My hope is that it predicts there will soon be one less vehicle taking up space in my driveway.

Oak Ridge District Elections

Since some folks decided that we need to study and perhaps revise the City Charter again (it was just done in 2004, and updated last month), I thought it would be worthwhile to really study the political history of Oak Ridge. 

First of all, what did districts look like in Oak Ridge?  Not surprisingly, they looked a lot like our current precinct structure… except that we had a couple extra precincts then that we don’t have now, and we’ve added a couple that we didn’t have back then.  "Elm Grove" is now part of Glenwood, "Linden" is split between Robertsville and West Hills, and Oak Hills is now its own precinct — the city’s largest.  Hendrix Creek is made up of neighborhoods that didn’t exist back then, as is Lawnville (Rarity Ridge).  Cedar Hill was later split between Glenwood and Pine Valley, I think.

If that’s as clear as mud, perhaps a map would help.

Council members were elected only in the districts they represented from 1959 to 1974.  From 1975 to 1986,  council members were nominated by district (required to live in the district), but were elected at-large by voters citywide.

A couple of things caught my attention from those years: in the earliest phase, some candidates were elected to make decisions affecting the whole city with only a minimum number of votes — one with as few as 117, and quite a few with less than 200.  In the second phase, where district representatives were elected at-large, sometimes the candidate who won his or her district did not win the confidence of voters throughout the city, and someone else was elected to represent that district.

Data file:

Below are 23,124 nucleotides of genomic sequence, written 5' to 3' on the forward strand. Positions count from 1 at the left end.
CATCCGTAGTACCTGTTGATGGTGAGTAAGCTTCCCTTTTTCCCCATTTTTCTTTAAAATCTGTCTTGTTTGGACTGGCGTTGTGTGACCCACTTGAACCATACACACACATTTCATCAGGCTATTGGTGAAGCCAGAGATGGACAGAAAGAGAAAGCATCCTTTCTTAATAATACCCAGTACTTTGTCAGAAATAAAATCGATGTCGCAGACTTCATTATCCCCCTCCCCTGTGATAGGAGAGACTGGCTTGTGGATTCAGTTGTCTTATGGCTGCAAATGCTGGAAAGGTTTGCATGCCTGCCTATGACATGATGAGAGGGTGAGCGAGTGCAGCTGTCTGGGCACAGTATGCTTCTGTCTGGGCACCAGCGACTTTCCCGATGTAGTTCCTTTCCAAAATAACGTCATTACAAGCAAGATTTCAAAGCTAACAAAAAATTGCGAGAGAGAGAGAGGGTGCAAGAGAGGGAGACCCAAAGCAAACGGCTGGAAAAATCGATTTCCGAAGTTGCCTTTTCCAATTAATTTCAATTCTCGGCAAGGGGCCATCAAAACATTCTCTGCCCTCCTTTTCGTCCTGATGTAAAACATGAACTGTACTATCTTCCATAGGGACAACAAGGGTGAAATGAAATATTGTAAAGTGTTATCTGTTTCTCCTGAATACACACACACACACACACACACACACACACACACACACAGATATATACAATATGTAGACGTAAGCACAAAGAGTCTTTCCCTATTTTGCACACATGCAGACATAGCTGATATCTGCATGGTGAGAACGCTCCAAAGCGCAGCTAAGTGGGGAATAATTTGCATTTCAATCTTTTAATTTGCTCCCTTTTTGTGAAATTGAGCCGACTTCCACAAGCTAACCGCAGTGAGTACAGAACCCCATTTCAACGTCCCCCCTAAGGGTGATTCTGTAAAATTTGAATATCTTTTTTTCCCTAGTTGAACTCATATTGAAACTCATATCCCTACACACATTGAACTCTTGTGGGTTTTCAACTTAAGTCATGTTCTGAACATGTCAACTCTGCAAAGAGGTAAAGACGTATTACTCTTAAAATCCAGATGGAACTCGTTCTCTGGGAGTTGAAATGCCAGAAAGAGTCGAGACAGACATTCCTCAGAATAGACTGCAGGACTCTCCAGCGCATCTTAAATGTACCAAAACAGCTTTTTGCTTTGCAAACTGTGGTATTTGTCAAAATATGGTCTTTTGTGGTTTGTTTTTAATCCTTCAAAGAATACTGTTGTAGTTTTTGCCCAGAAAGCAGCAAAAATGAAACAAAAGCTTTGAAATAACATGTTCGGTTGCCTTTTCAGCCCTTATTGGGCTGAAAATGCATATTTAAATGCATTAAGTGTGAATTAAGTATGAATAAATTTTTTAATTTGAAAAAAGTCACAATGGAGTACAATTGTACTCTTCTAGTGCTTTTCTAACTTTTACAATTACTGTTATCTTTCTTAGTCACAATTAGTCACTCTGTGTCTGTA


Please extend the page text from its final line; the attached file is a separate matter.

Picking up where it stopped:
Presently, we don’t have districts.  Candidates run at-large, and the top three or four vote getters (depending on which cycle of staggered terms we’re in) are elected.  All are elected at-large, all represent all citizens.  On a positive note, if I call one city council member and don’t feel like my concern was given fair consideration, I can pick up the phone and call another one.  And another.  We get to pick the one we like best, not necessarily the one who lives closest.

Obviously, I think the present system works best.  I don’t see how makng it easier to elect someone with fewer votes could possibly be a good thing for Oak Ridge.  But I do remain interested in why some people feel unrepresented, and exactly what they would like our representatives to do differently.